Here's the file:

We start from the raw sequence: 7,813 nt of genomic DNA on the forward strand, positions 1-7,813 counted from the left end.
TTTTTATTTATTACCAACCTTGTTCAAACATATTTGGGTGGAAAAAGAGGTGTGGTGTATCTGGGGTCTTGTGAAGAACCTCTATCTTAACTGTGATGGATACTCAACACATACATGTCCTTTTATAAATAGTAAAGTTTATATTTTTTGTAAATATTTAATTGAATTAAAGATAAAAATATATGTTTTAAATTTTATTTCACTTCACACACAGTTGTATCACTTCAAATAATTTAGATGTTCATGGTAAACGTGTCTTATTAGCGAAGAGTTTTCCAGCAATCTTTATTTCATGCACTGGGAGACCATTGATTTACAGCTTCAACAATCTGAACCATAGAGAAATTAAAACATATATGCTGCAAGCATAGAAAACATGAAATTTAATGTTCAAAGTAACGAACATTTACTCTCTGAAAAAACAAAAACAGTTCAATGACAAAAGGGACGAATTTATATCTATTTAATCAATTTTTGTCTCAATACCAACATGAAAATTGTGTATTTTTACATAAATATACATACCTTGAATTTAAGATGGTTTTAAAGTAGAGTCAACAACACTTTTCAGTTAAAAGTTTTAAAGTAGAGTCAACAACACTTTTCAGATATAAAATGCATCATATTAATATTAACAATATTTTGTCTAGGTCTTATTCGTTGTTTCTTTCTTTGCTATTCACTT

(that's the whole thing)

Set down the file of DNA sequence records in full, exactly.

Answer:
We start from the raw sequence: 7,813 nt of genomic DNA on the forward strand, positions 1-7,813 counted from the left end.
TTTTTATTTATTACCAACCTTGTTCAAACATATTTGGGTGGAAAAAGAGGTGTGGTGTATCTGGGGTCTTGTGAAGAACCTCTATCTTAACTGTGATGGATACTCAACACATACATGTCCTTTTATAAATAGTAAAGTTTATATTTTTTGTAAATATTTAATTGAATTAAAGATAAAAATATATGTTTTAAATTTTATTTCACTTCACACACAGTTGTATCACTTCAAATAATTTAGATGTTCATGGTAAACGTGTCTTATTAGCGAAGAGTTTTCCAGCAATCTTTATTTCATGCACTGGGAGACCATTGATTTACAGCTTCAACAATCTGAACCATAGAGAAATTAAAACATATATGCTGCAAGCATAGAAAACATGAAATTTAATGTTCAAAGTAACGAACATTTACTCTCTGAAAAAACAAAAACAGTTCAATGACAAAAGGGACGAATTTATATCTATTTAATCAATTTTTGTCTCAATACCAACATGAAAATTGTGTATTTTTACATAAATATACATACCTTGAATTTAAGATGGTTTTAAAGTAGAGTCAACAACACTTTTCAGTTAAAAGTTTTAAAGTAGAGTCAACAACACTTTTCAGATATAAAATGCATCATATTAATATTAACAATATTTTGTCTAGGTCTTATTCGTTGTTTCTTTCTTTGCTATTCACTT